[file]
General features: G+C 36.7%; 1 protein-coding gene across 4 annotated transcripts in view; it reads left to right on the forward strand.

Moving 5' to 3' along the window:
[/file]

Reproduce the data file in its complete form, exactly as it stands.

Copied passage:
General features: G+C 36.7%; 1 protein-coding gene across 4 annotated transcripts in view; it reads left to right on the forward strand.

Moving 5' to 3' along the window: